Finally, Robins proposes an integration that takes into account the color symbolism that characterizes the charka system in most representations.  This is also presented experientially, as an exercise.  The Sixth Charka is considered the site of intuition, or “third eye.”  In Hindu cultures it is often represented with a dot painted in the middle of one’s forehead, a little above the eyebrows.  Its color symbolism is “dark indigo or navy blue,” which appropriately represents the vast possibilities open to the imagination from what looks like “a clear night sky” (126).  In Robins’s book, intuition is also described as “the sixth sense,” a sense that synergizes the information the other five senses provide in a type of knowledge that respects the energetic (as well as material) nature of things and therefore enables the path to love.  This love manifests as the kind of intimate knowledge of the self that enables one’s body to function like a healthy ecosystem.  It is from the care for this ecosystem–and its surrounding bodies and energy flows–that the health of one’s relationships emanates in an ebb and flow of dynamic exchanges that result in a healthy homeostasis.  Relationships are not healthy to the extent that they follow structures marked by conventions, including marriage, monogamy, heterosexuality, exclusivity, or longevity.  They are rather healthy because they respect the ecosystemic balance of those involved in them.
So there is a productive way to read Robins’s central thesis: It is what J. L. Austin would call an “illocutionary speech act,” namely a pronouncement that actualizes itself by virtue of its own intention.  “We must be healthy” is not a descriptor of a putative state of health that preexists a given relationship, but rather a dynamic balance that evolves as we become intent in getting to know ourselves and each other intimately, and thus enhance our capabilities to know and respect others the way we do to ourselves.  It is a statement designed to generate the reality it alludes to rather than to simply describe it as what is.  In articulating her complex theoretical position, Robins also relies on the work of Karl Jung and Jean Piaget. 
From this book one does not get easy advice or recipes for “happiness,” as happens in many of today’s manuals and guidebooks about “better relationships.”  Rather, one gets a guided tour of the various ways in which happiness, and balance, and the health of relationships have been constructed in the cultural contexts humanity has inhabited in the modern era, and of how, with that knowledge, we can invent and choose the path and combination of knowledge systems that will work for us.  This is a much valued feat, since a manual’s promise to hold the “right” recipe for a happy personal life is always as short lived as that of the next such book.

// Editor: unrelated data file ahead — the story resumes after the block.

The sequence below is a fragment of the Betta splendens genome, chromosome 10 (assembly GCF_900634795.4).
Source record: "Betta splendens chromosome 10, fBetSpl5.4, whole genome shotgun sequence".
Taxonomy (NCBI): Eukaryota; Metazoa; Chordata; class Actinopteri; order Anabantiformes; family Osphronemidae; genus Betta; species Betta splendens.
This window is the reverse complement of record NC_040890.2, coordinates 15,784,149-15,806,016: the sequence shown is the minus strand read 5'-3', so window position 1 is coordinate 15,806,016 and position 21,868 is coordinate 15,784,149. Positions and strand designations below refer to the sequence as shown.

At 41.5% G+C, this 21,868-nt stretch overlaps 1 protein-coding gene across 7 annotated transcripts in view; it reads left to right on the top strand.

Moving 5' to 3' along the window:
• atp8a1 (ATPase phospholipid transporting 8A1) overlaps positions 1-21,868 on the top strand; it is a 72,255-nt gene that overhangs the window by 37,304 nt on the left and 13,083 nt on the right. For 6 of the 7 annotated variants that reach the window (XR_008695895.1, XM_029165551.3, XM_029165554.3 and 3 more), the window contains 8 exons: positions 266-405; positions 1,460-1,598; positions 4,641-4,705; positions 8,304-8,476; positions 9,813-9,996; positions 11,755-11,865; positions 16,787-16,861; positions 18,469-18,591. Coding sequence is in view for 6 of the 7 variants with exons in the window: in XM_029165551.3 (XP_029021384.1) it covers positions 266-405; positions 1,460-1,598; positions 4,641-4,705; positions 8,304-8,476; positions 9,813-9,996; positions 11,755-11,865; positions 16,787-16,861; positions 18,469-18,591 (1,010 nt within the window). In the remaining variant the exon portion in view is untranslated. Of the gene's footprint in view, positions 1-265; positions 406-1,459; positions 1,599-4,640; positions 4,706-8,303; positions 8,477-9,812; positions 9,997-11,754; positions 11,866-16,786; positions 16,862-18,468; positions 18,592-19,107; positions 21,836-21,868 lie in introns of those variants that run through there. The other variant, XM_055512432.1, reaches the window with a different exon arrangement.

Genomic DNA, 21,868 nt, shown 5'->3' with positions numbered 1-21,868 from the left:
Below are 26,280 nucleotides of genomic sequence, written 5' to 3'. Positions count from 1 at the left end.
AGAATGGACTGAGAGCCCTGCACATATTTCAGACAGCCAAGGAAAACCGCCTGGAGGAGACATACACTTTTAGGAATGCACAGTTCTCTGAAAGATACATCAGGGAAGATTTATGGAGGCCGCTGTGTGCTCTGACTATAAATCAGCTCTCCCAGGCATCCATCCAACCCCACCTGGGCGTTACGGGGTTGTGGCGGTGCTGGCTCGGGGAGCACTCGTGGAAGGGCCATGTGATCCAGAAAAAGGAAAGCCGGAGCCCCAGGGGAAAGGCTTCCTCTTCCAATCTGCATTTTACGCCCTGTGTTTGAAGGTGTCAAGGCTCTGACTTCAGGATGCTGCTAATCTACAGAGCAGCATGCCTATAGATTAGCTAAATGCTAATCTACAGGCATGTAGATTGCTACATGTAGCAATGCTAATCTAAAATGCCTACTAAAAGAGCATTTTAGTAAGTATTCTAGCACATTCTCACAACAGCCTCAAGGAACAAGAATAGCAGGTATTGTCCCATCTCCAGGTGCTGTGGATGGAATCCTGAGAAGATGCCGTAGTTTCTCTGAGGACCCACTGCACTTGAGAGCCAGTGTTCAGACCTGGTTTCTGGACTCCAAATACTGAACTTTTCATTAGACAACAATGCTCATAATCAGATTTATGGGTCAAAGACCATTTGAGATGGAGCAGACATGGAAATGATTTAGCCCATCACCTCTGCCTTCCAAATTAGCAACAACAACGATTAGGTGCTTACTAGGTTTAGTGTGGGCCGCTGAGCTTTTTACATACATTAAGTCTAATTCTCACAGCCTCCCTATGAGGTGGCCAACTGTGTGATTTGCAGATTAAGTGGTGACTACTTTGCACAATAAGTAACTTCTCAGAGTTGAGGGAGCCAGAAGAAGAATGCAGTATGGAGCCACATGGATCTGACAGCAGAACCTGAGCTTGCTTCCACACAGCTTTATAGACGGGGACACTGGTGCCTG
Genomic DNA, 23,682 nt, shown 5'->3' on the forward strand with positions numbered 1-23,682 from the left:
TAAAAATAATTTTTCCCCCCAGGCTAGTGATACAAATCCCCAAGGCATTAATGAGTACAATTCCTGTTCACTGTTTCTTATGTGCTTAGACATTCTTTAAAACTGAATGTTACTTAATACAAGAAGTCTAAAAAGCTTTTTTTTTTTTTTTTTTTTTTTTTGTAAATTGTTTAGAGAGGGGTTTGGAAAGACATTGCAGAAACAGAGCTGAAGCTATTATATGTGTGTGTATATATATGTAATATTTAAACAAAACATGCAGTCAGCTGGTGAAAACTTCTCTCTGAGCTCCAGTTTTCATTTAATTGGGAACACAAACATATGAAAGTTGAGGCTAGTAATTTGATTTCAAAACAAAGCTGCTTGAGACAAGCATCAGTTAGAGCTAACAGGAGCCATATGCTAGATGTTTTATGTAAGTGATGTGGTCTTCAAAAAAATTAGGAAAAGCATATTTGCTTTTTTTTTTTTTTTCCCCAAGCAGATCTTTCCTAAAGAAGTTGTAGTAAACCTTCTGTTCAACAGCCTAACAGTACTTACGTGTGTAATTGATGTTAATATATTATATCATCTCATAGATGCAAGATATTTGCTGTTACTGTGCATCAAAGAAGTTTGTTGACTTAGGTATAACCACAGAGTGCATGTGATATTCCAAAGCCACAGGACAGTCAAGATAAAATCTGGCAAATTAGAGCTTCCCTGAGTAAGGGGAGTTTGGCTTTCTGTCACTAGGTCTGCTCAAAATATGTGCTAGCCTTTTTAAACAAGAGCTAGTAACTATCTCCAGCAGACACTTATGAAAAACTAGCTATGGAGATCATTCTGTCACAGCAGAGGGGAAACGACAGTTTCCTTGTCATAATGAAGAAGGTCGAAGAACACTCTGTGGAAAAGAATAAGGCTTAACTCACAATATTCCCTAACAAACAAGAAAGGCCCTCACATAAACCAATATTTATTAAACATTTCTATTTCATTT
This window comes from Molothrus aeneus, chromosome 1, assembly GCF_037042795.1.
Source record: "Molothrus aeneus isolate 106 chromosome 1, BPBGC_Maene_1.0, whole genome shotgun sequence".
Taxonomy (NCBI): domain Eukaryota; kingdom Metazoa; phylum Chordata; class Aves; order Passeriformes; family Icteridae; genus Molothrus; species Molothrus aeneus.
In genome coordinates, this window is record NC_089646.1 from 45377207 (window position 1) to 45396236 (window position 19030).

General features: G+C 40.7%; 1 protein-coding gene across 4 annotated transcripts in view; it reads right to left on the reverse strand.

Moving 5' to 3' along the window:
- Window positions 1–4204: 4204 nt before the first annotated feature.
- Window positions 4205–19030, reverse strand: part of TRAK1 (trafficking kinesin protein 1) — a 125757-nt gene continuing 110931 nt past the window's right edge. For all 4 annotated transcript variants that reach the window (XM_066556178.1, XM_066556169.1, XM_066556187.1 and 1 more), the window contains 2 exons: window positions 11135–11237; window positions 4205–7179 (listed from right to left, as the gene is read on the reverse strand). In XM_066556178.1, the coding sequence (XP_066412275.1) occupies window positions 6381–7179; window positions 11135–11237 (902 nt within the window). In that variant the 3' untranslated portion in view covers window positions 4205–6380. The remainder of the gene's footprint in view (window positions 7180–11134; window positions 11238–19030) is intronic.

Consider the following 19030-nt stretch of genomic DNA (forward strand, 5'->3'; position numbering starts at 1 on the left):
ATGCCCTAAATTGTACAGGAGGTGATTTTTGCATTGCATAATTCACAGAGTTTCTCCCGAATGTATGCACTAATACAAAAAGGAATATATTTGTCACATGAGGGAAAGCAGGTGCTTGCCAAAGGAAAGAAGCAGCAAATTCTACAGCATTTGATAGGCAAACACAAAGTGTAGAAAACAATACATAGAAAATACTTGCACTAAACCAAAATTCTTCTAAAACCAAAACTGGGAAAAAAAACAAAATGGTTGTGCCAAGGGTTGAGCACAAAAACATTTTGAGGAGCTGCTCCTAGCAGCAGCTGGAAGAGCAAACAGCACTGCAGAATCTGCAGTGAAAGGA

Indeed, the idea of offering recipes that yield the same result regardless of who uses them is too simplistic to honor Robins’s understanding of what knowledge is.  A prevalent myth of Western modernity is that Western knowledge is “scientific” while other traditions are enshrouded in legend and anecdotal thinking.  Of course this is self-deceptive and reflects Western ignorance of its own power over other knowledge systems, rather than any actual scientific superiority.  Further evidence of the deceptiveness of this myth is the failure of Western modernity to design styles of development that model sustainability.  Knowledge steeped in tradition is scientific because the evidence of its validity is in history.  Robins offers the grace of treating complementary traditions as such and represents them as equal.  Her refusal to rank these traditions is a way to enter the fray of the politically charged discussion about what qualifies as science.  For example, in talking about integrative medicine as a synergy of conventional and holistic medicine, Robins discursively establishes an equality that unfortunately is still far from being real. 
Because of ethnocentric prejudice that favors Western modalities of knowledge, conventional medicine is still associated with “science” in the mind of most people.  Robins’s expert interweaving of modalities and sources exposes this prejudice for what it is.  Her book is a refreshing read whose mixture of research, practice, and theory will generate awareness where there still is cultural resistance.    
Serena Anderlini-D’Onofrio, PhD
Cabo Rojo, Puerto Rico, May 2010